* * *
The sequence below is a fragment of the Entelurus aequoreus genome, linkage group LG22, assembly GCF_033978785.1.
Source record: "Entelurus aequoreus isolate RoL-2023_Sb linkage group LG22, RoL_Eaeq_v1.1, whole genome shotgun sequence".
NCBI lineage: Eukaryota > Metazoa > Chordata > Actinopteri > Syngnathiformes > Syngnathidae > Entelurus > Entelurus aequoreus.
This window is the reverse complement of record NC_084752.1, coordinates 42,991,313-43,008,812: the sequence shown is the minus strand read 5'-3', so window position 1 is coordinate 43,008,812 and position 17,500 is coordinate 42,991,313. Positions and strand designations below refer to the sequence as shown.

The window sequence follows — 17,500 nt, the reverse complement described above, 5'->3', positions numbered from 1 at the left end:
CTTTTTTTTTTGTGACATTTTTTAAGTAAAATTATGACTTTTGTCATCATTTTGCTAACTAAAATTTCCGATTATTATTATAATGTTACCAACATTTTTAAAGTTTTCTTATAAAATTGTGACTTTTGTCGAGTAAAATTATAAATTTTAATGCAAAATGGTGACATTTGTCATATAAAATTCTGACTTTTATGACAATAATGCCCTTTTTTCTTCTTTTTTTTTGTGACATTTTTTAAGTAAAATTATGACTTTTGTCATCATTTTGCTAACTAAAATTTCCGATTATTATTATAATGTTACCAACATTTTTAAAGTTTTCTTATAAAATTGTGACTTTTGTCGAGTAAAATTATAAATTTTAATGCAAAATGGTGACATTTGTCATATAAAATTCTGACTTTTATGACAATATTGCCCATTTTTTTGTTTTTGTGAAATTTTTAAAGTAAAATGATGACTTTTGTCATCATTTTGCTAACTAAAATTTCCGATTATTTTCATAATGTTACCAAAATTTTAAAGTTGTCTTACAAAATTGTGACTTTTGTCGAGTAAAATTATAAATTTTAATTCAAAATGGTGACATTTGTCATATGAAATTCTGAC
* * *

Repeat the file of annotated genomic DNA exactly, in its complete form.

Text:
The sequence below is a fragment of the Entelurus aequoreus genome, linkage group LG22, assembly GCF_033978785.1.
Source record: "Entelurus aequoreus isolate RoL-2023_Sb linkage group LG22, RoL_Eaeq_v1.1, whole genome shotgun sequence".
NCBI lineage: Eukaryota > Metazoa > Chordata > Actinopteri > Syngnathiformes > Syngnathidae > Entelurus > Entelurus aequoreus.
This window is the reverse complement of record NC_084752.1, coordinates 42,991,313-43,008,812: the sequence shown is the minus strand read 5'-3', so window position 1 is coordinate 43,008,812 and position 17,500 is coordinate 42,991,313. Positions and strand designations below refer to the sequence as shown.

The window sequence follows — 17,500 nt, the reverse complement described above, 5'->3', positions numbered from 1 at the left end:
CTTTTTTTTTTGTGACATTTTTTAAGTAAAATTATGACTTTTGTCATCATTTTGCTAACTAAAATTTCCGATTATTATTATAATGTTACCAACATTTTTAAAGTTTTCTTATAAAATTGTGACTTTTGTCGAGTAAAATTATAAATTTTAATGCAAAATGGTGACATTTGTCATATAAAATTCTGACTTTTATGACAATAATGCCCTTTTTTCTTCTTTTTTTTTGTGACATTTTTTAAGTAAAATTATGACTTTTGTCATCATTTTGCTAACTAAAATTTCCGATTATTATTATAATGTTACCAACATTTTTAAAGTTTTCTTATAAAATTGTGACTTTTGTCGAGTAAAATTATAAATTTTAATGCAAAATGGTGACATTTGTCATATAAAATTCTGACTTTTATGACAATATTGCCCATTTTTTTGTTTTTGTGAAATTTTTAAAGTAAAATGATGACTTTTGTCATCATTTTGCTAACTAAAATTTCCGATTATTTTCATAATGTTACCAAAATTTTAAAGTTGTCTTACAAAATTGTGACTTTTGTCGAGTAAAATTATAAATTTTAATTCAAAATGGTGACATTTGTCATATGAAATTCTGAC